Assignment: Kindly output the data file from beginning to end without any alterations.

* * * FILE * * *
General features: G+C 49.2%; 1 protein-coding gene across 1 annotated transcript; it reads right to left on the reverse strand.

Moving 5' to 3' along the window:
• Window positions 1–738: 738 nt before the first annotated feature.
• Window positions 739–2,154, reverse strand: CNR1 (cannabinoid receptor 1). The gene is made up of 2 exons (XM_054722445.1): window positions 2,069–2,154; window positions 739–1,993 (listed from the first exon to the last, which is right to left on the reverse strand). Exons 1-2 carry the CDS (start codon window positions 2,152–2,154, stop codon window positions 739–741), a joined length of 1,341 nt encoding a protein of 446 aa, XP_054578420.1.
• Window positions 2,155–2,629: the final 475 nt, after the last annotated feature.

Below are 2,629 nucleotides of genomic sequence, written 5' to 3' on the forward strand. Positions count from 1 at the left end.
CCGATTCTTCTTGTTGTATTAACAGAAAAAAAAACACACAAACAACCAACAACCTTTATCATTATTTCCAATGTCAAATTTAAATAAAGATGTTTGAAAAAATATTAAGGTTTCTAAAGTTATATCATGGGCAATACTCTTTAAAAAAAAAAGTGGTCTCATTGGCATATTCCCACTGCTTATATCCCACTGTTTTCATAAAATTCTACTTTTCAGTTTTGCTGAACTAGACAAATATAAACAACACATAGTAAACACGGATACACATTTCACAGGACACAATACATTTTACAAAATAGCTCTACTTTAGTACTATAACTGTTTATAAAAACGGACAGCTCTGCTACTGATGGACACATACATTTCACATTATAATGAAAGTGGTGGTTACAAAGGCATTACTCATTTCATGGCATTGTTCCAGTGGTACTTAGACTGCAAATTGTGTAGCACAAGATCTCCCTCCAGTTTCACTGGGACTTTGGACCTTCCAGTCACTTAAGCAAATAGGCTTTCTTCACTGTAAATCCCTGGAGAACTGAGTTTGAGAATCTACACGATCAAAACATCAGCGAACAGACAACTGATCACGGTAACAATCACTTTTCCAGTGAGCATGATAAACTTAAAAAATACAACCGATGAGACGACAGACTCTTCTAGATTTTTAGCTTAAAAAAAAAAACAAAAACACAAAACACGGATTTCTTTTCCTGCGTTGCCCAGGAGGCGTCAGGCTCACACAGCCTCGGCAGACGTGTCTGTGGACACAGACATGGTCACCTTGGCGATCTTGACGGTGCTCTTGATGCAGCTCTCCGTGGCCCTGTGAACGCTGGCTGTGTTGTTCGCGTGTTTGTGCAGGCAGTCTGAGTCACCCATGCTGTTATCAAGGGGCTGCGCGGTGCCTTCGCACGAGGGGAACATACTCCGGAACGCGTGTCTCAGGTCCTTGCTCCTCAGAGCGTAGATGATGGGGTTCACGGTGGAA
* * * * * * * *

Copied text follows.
General features: G+C 49.2%; 1 protein-coding gene across 1 annotated transcript; it reads right to left on the reverse strand.

Moving 5' to 3' along the window:
• Window positions 1–738: 738 nt before the first annotated feature.
• Window positions 739–2,154, reverse strand: CNR1 (cannabinoid receptor 1). The gene is made up of 2 exons (XM_054722445.1): window positions 2,069–2,154; window positions 739–1,993 (listed from the first exon to the last, which is right to left on the reverse strand). Exons 1-2 carry the CDS (start codon window positions 2,152–2,154, stop codon window positions 739–741), a joined length of 1,341 nt encoding a protein of 446 aa, XP_054578420.1.
• Window positions 2,155–2,629: the final 475 nt, after the last annotated feature.

Below are 2,629 nucleotides of genomic sequence, written 5' to 3' on the forward strand. Positions count from 1 at the left end.
CCGATTCTTCTTGTTGTATTAACAGAAAAAAAAACACACAAACAACCAACAACCTTTATCATTATTTCCAATGTCAAATTTAAATAAAGATGTTTGAAAAAATATTAAGGTTTCTAAAGTTATATCATGGGCAATACTCTTTAAAAAAAAAAGTGGTCTCATTGGCATATTCCCACTGCTTATATCCCACTGTTTTCATAAAATTCTACTTTTCAGTTTTGCTGAACTAGACAAATATAAACAACACATAGTAAACACGGATACACATTTCACAGGACACAATACATTTTACAAAATAGCTCTACTTTAGTACTATAACTGTTTATAAAAACGGACAGCTCTGCTACTGATGGACACATACATTTCACATTATAATGAAAGTGGTGGTTACAAAGGCATTACTCATTTCATGGCATTGTTCCAGTGGTACTTAGACTGCAAATTGTGTAGCACAAGATCTCCCTCCAGTTTCACTGGGACTTTGGACCTTCCAGTCACTTAAGCAAATAGGCTTTCTTCACTGTAAATCCCTGGAGAACTGAGTTTGAGAATCTACACGATCAAAACATCAGCGAACAGACAACTGATCACGGTAACAATCACTTTTCCAGTGAGCATGATAAACTTAAAAAATACAACCGATGAGACGACAGACTCTTCTAGATTTTTAGCTTAAAAAAAAAAACAAAAACACAAAACACGGATTTCTTTTCCTGCGTTGCCCAGGAGGCGTCAGGCTCACACAGCCTCGGCAGACGTGTCTGTGGACACAGACATGGTCACCTTGGCGATCTTGACGGTGCTCTTGATGCAGCTCTCCGTGGCCCTGTGAACGCTGGCTGTGTTGTTCGCGTGTTTGTGCAGGCAGTCTGAGTCACCCATGCTGTTATCAAGGGGCTGCGCGGTGCCTTCGCACGAGGGGAACATACTCCGGAACGCGTGTCTCAGGTCCTTGCTCCTCAGAGCGTAGATGATGGGGTTCACGGTGGAA